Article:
Phyllis McGuire, the lead singer and last surviving member of the McGuire Sisters, who enchanted youthful America in the 1950s with the best depictions of “Kind regards” and “Sugartime” in a sweet, innocent harmony that turned into car fins, charm bracelets and duck tail haircuts, died Tuesday at her Las Vegas home. She was 89 years old.
The Palm Eastern Mortuary in Las Vegas confirmed the death but gave no cause.
Ms. McGuire with her older sisters Christine and Dorothy enjoyed overnight success after winning the 1952 televised Arthur Godfrey Talent Scouts competition. For the next 15 years they were one of the most popular singing groups in the country, performing on television series by Ed Sullivan, Milton Berle, Andy Williams and Red Skelton, on nightclub racetracks across the country, and on records that have sold millions.
The sisters embodied a 1950s sensitivity that maintained a standard of unreal perfection. They wore identical hoods, dresses, and smiles, moved with synchronized precision, and mixed voices in healthy songs for easier times. Their music, like that of Perry Como, Patti Page and other stars, which appealed to a white, middle-class audience, was in stark contrast to the rock and roll craze that took the world by storm in the mid to late 1950s.
In 1965, as the trio’s popularity waned, Phyllis McGuire’s image as the honey-blonde girl next door was shaken by published reports romantically linking her to Sam Giancana, a Chicago gangster with alleged connections to the Kennedy Administration and a Central Intelligence conspiracy Agency to involve the Mafia in unsuccessful attempts to assassinate the Cuban dictator Fidel Castro.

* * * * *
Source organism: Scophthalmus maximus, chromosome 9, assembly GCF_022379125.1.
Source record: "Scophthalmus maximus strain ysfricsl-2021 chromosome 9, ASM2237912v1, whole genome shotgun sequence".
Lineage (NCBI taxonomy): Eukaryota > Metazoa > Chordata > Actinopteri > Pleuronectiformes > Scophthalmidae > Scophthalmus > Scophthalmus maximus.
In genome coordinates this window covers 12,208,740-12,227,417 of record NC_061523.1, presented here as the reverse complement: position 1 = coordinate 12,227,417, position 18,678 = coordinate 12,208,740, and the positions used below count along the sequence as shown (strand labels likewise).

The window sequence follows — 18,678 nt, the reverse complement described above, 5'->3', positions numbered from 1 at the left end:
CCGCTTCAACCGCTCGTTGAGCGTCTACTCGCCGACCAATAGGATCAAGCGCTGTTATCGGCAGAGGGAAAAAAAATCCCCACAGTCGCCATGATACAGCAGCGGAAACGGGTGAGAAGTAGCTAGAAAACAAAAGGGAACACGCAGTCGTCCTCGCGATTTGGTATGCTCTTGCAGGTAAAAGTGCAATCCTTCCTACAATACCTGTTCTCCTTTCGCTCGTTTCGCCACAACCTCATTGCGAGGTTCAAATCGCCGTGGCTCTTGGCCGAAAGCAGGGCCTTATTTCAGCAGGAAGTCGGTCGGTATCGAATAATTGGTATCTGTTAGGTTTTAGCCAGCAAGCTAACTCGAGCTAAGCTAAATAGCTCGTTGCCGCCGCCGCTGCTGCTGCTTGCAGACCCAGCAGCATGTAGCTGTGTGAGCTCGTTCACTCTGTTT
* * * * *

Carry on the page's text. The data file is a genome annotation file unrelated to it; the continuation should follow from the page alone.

Mr. Giancana and Ms. McGuire, who have been followed by federal agents for several years, appeared before a grand jury in Chicago. He refused to answer questions and was detained for scorn. She testified that she met him in Las Vegas in 1961, traveled with him to Europe, the Caribbean and elsewhere, and accepted his gifts in a lasting relationship. She was aware that he was a well-known gangster, she said, but insisted that she knew nothing of his activities in the underworld.
“It makes me look awful,” she told reporters afterward. “It would be different if I was alone, but I’m not single – I’m part of a trio. My sisters and my parents – they are broken about it. “
The McGuire Sisters retired from public appearances in 1968, Christine and Dorothy to raise families, Phyllis to continue as a soloist. She performed regularly in Las Vegas, where she lived for the rest of her life in a mansion with a swan moat and a replica of the Eiffel Tower sticking through the roof.
After serving a year on contempt, Mr. Giancana was released and fled to Mexico, where he lived in exile until he was arrested by the Mexican authorities in 1974. He was deported to the United States and agreed to testify in an organized crime prosecution in Chicago, but was killed at his home by an unknown assailant in 1975.